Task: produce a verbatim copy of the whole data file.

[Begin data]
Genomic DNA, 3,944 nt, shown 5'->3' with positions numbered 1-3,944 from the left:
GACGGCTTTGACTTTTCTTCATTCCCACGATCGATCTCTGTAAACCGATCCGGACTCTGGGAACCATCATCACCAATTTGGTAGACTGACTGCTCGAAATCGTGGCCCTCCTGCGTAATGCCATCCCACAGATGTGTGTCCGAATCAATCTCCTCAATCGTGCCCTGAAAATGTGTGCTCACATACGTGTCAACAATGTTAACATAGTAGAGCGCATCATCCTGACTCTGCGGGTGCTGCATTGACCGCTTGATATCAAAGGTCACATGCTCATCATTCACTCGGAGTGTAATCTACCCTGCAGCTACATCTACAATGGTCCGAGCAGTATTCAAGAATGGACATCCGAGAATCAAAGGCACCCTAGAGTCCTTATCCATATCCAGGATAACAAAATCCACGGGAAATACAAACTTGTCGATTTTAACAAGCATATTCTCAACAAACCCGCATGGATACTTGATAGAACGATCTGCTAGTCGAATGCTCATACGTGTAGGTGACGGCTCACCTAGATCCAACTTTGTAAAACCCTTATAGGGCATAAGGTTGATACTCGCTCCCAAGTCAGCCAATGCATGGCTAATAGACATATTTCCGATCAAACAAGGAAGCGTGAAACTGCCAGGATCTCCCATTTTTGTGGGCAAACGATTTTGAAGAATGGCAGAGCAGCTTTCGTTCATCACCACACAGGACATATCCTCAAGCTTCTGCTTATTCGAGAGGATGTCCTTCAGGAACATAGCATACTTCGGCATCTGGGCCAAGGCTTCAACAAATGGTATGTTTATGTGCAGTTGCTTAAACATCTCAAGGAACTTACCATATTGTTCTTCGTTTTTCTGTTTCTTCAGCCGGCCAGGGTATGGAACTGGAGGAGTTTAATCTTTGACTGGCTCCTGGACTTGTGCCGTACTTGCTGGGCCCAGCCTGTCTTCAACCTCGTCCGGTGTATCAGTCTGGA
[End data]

Genomic DNA, 3,944 nt, shown 5'->3' with positions numbered 1-3,944 from the left:
GACGGCTTTGACTTTTCTTCATTCCCACGATCGATCTCTGTAAACCGATCCGGACTCTGGGAACCATCATCACCAATTTGGTAGACTGACTGCTCGAAATCGTGGCCCTCCTGCGTAATGCCATCCCACAGATGTGTGTCCGAATCAATCTCCTCAATCGTGCCCTGAAAATGTGTGCTCACATACGTGTCAACAATGTTAACATAGTAGAGCGCATCATCCTGACTCTGCGGGTGCTGCATTGACCGCTTGATATCAAAGGTCACATGCTCATCATTCACTCGGAGTGTAATCTACCCTGCAGCTACATCTACAATGGTCCGAGCAGTATTCAAGAATGGACATCCGAGAATCAAAGGCACCCTAGAGTCCTTATCCATATCCAGGATAACAAAATCCACGGGAAATACAAACTTGTCGATTTTAACAAGCATATTCTCAACAAACCCGCATGGATACTTGATAGAACGATCTGCTAGTCGAATGCTCATACGTGTAGGTGACGGCTCACCTAGATCCAACTTTGTAAAACCCTTATAGGGCATAAGGTTGATACTCGCTCCCAAGTCAGCCAATGCATGGCTAATAGACATATTTCCGATCAAACAAGGAAGCGTGAAACTGCCAGGATCTCCCATTTTTGTGGGCAAACGATTTTGAAGAATGGCAGAGCAGCTTTCGTTCATCACCACACAGGACATATCCTCAAGCTTCTGCTTATTCGAGAGGATGTCCTTCAGGAACATAGCATACTTCGGCATCTGGGCCAAGGCTTCAACAAATGGTATGTTTATGTGCAGTTGCTTAAACATCTCAAGGAACTTACCATATTGTTCTTCGTTTTTCTGTTTCTTCAGCCGGCCAGGGTATGGAACTGGAGGAGTTTAATCTTTGACTGGCTCCTGGACTTGTGCCGTACTTGCTGGGCCCAGCCTGTCTTCAACCTCGTCCGGTGTATCAGTCTGGA